I put all songs for these season in one post to make everything easier if you decide to use them in your classes with your students.

Click here to find free  resources to teach the song “Hojas, hojas”!

Resources for teaching “Cinco calabazas” ara available on Teachers Pay Teachers.

Resources for teaching “Yo soy un pavo” are available on Teachers Pay Teachers.

Click here to find free  resources to teach the song “¿Cuántas manzanas hay?”!


You might like these resources available on Teachers Pay Teachers:



I am excited that I have been able to create better videos for my songs. Here is one I really like not only because it’s simple but for some reason I love the rhythm. This song also brings back beautiful memories of when I used to teach Spanish classes to families through music and movement in my own program called 1-2-3 Spanish Together. I really miss those days!

Make sure to download this FREEBIE with all the props to start teaching this song to your preschool or kinder students.

¡Feliz otoño!





I have never been a fan of snow, that’s probably one of the reasons why I moved from Boston to Austin. But one of the things I most miss about New England is the beautiful fall foliage and the crisp feeling of the air, even if it means snow is around the corner. I used to love teaching this song to my students because of the connection to the time of year. Fall means a lot of exciting things: pumpkin patches, apple picking, apple pie, pumpkin pie, Halloween tricks and treats, and so on!

I don’t get to teach this song with the same excitement anymore because nothing changes as dramatically down here in Austin (I’ve heard it said that there are three seasons here: summer 1, summer 2, and winter), but I can still share my love for the fall with you through this song and resources.

I still remember when I wrote this song during a cold winter in Boston when I was thinking back to this beautiful season. I am lucky that a group of friends and musicians in Colombia recorded many of my songs that you can find on Teachers Pay Teachers, Amazon, CD Baby, and iTunes.

Through this song,  your students will explore the colors of the fall season. You and your students can imitate the sound of the wind and the freshness of the fall to introduce this activity. Use pictures of different seasons and ask the class “¿es verano?”, “¿es primavera?” and so on. Give time for answers and go through every
season until you get to “otoño.” Introduce the word “hojas,” and sing part of the song. Have your students explore different colors and help to name them. I sometimes like to use a play parachute*** and fake fall leaves*** while singing the song. It gets noisy, but it’s a lot of fun and a great way to get your students moving. This song works best with preschool-aged children. Click HERE to download free props to use this song in your classes!

¡Feliz otoño!

***Amazon Affiliate Link


If you are looking for fun and catchy songs to teach your elementary students, here are nine! I wrote these songs with my students in mind and related to what was happening in my classes at that time. Some of the songs have traditional rhythms from Colombia and were sung by native speakers. The songs are short and the tunes are catchy. You will find yourself singing some of these songs at random times!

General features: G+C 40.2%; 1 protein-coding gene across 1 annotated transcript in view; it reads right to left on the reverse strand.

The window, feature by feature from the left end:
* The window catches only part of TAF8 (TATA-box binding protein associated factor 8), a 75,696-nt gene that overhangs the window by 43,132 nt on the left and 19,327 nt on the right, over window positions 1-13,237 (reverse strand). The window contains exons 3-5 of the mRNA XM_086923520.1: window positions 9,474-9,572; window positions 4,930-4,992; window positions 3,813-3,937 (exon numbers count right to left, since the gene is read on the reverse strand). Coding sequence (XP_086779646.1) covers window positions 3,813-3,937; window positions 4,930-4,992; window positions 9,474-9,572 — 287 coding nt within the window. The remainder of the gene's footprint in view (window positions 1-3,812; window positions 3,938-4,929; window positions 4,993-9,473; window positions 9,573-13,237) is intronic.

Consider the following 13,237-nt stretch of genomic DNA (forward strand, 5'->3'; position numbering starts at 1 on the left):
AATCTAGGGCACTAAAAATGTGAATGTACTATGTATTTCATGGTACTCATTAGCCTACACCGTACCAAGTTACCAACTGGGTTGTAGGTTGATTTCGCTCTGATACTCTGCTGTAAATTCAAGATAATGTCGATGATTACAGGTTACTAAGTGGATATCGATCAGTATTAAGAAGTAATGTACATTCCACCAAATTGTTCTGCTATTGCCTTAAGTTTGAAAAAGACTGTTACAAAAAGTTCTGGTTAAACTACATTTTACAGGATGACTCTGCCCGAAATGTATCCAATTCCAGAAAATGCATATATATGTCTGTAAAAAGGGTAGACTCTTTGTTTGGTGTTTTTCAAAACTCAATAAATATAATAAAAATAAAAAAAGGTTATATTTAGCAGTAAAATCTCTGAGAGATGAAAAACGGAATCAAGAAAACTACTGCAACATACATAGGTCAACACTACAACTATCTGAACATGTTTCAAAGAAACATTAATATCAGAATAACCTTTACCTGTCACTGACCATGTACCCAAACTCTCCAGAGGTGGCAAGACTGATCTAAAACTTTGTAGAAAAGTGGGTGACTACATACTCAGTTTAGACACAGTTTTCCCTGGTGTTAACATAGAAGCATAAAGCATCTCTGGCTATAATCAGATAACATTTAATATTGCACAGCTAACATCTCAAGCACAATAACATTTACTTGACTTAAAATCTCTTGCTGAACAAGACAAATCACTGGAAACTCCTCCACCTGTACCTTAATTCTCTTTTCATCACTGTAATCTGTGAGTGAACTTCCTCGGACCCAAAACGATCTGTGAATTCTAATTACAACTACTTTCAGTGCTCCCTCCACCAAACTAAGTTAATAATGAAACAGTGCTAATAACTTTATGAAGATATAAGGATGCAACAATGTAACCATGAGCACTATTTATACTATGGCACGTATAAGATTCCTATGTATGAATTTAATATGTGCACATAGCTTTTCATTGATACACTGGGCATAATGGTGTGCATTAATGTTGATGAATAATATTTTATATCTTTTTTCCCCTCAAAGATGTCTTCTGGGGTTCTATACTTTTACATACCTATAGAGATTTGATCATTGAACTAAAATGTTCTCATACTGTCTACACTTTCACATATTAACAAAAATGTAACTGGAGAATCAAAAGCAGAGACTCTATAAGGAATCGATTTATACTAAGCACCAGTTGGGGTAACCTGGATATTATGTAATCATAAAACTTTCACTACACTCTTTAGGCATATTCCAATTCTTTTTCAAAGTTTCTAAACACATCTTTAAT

Find these and other songs on iTunes and CD Baby!

Hola, hola
Los días de la semana
El cóndor de los Andes
Baila la cumbia
Las palabras mágicas
El conejito blanco
Yo cuento de diez en diez
Cinco calabazas
Yo soy un pavo

Have fun singing and dancing!

Ready to pin!

You might like these resources available on Teachers Pay Teachers!



El Burrito Sabanero is one of the most well known villancicos (Christmas songs) in Latin America. Listening to this song brings back memories of my navidades in Colombia with many of my childhood friends as we gathered around the Nativity scene praying and reciting Las Novenas de Aguinaldo. Although I always thought this song was Colombian, I learned that it was written by a Venezuelan composer named Hugo Blanco. The song was first recorded in 1972 with the voices of the chorus “La Rondalla.” Nowadays you can find many versions of the song. Here are a few versions. Which one is your favorite?


Download the burrito HERE to make props to use while singing the song. Have fun!

¡Tuki tuki tukituki,  tuki tuki tukita!

Like it? Pint it?



Nothing like the sounds of traditional music, and the stories behind it! I love when I am able to find a song that belongs to and represents one of the Spanish speaking cultures – and use it in my classes. Bringing traditional songs to the classroom is a way to teach our students that the Spanish speaking world is not just one culture,  but that it’s made up of many cultures. It’s a way to show that there is all kinds of cultural diversity out there. However, using traditional songs in elementary school is not an easy task. Finding traditional songs that suit the levels we teach can be challenging because sometimes they have too much vocabulary and complicated structures and sometimes not enough repetition. So I know I have to work on simplifying them for my students to comprehend. Sometimes I just choose parts of a song to focus on, which usually happens to be the chorus.

This is how I recommend teaching traditional songs at the elementary level:

  1. Identify the vocabulary or structures you want to focus on.
  2. Provide background about where the song is from. Use a map to locate the country where the song is from – and with today’s technology you are even able to prepare your students with virtual field trips using Google Earth. You can even make a play passport for your students to keep track of when they learn a song from certain country.